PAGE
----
Overall, I am loving this knit. It’s an easy pattern to remember once you get the hang of the stitch pattern. And I have set my stitch markers in a way to remind me which row I’m working. I am also really admiring the color I chose to make this. I can’t wait to see it all finished. I have decided to not be too hard on myself about hurrying and the little mistakes because I went into this knowing it was for fun and just for me.

Another thing that I am overjoyed about is that the host has been so friendly in getting all the knitters together on a group chat. It’s been a great way to ask questions and check in on others’ progress. Also, I feel like I have made some new friendly connections with people. This is my first time ever doing a KAL (knit-along), and so far I am happily surprised with how fun the experience is.

The Shoulder Straps

I have worked 11″ of the body and time to move onto the shoulder straps. Reading this pattern it is unique because there is a chart for the decrease rows of the straps. It’s pretty easy to figure out, and once you get the hang of shifting the curly ribs pattern to the chart it’s not too bad. However, this took me multiple days to get in the head space! The first day I attempted the straps, I worked two straps with multiple errors. It was hard for me to read along to the chart and to keep track of which row (1-4) I was working. I had total brain fog. The next day, I tried it again for the third strap. It worked like a charm. I kept the pattern up in front of me and had a post-it note with hints for me to follow. I worked this strap perfectly. Proof that the first day was only a brain fog, I ripped out the two rows and worked them again. I would like to see the chart color coded to the rows indicating the 1-4 row pattern, but I made detailed comments in my Ravelry about it for me to follow along to.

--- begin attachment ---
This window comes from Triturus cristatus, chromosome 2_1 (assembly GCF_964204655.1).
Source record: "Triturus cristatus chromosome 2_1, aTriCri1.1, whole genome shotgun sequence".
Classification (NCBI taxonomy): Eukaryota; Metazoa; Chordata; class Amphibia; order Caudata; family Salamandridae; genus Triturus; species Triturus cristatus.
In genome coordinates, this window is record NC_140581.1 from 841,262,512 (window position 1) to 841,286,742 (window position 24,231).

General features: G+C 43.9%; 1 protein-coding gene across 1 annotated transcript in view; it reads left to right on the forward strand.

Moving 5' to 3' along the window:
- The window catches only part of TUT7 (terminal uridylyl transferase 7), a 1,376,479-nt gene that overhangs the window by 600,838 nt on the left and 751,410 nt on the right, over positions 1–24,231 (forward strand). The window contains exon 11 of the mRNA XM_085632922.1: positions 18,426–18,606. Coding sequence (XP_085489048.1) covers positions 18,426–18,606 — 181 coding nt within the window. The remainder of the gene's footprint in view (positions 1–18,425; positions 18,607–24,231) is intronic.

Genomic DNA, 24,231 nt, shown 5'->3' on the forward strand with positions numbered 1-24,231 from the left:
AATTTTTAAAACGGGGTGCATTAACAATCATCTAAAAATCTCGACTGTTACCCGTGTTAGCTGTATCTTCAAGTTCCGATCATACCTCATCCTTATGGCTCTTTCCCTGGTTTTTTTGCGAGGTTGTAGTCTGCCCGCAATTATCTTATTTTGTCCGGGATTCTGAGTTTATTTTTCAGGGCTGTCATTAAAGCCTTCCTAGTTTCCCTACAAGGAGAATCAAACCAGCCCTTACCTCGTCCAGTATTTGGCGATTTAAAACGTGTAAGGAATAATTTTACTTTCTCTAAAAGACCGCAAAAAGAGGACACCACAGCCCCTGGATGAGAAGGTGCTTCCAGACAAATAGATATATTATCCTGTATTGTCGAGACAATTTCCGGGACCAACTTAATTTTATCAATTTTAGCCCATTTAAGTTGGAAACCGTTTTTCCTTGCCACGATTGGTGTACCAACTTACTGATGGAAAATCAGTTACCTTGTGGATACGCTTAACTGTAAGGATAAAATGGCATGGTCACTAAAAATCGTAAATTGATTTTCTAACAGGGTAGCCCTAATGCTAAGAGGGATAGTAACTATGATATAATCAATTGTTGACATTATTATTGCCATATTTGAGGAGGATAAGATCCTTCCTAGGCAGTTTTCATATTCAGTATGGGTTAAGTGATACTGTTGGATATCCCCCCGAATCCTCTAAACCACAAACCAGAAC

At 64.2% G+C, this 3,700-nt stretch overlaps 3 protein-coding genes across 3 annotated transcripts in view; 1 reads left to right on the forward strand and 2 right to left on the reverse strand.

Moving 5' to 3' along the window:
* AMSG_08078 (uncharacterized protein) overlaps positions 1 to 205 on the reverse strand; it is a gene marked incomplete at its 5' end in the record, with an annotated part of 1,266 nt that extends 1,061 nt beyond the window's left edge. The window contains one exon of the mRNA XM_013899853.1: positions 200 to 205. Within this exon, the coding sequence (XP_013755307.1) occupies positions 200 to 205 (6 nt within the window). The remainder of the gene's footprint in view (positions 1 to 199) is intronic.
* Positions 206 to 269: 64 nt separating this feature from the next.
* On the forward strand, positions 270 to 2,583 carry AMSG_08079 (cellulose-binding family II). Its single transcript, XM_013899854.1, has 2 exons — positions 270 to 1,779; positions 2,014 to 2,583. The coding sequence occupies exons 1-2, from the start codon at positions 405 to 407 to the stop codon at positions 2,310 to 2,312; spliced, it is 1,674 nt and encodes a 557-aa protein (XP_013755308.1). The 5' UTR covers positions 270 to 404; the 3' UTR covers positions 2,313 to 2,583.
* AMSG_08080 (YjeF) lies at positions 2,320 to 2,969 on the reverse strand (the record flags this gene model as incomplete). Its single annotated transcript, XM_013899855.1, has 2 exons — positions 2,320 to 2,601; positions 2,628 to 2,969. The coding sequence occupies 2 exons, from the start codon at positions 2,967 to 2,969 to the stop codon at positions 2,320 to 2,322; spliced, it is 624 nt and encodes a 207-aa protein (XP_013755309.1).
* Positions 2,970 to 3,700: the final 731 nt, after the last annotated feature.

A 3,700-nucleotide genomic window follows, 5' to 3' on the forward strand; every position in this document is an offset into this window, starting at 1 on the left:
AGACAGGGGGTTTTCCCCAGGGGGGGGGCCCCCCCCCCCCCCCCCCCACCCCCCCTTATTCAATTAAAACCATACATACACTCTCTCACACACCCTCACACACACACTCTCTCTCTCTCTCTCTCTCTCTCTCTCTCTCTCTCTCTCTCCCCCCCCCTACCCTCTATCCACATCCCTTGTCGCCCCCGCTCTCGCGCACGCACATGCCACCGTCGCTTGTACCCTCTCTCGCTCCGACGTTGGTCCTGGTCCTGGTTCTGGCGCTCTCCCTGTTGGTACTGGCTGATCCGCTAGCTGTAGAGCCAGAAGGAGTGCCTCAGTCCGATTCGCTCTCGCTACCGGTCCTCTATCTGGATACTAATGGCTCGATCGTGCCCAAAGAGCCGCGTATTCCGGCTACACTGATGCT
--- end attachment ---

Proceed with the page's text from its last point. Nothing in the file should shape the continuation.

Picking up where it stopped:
I needed to add an additional inch to each strap to fit me. I added about 10 rows to the length of the straps.


This pattern definitely benefits from blocking. I wet the shirt and laid it flat to dry, pinning the edges tight. The finished product is magnificent! The definition really stands out and the shape is wonderful. Using this yarn for the first time, I’ve never had a pattern block so well.

The Final Product

I tried on the top and it is so perfect! The straps fit nicely on my shoulder and cup my shoulders snug without falling off. The v-neck is not too low that I’m adjusting it, and the body is fitted. Using only 2 skeins of yarn, the body is short waisted, but this adds to the charming look. If the body were longer it would appear more relaxed than fitted.

Stay tuned for more finished photos of the top! And as always, check my current status on Instagram for photos and stories.

xo @citybrightknits

Published by CitybrightKnits

Hi, I am Christina. I am always crocheting and playing with yarn. Recently, I have started blogging about my own crochet and knitting journey, which I share with you here. I do offer my handmade pieces for sale in my shop link. Please enjoy!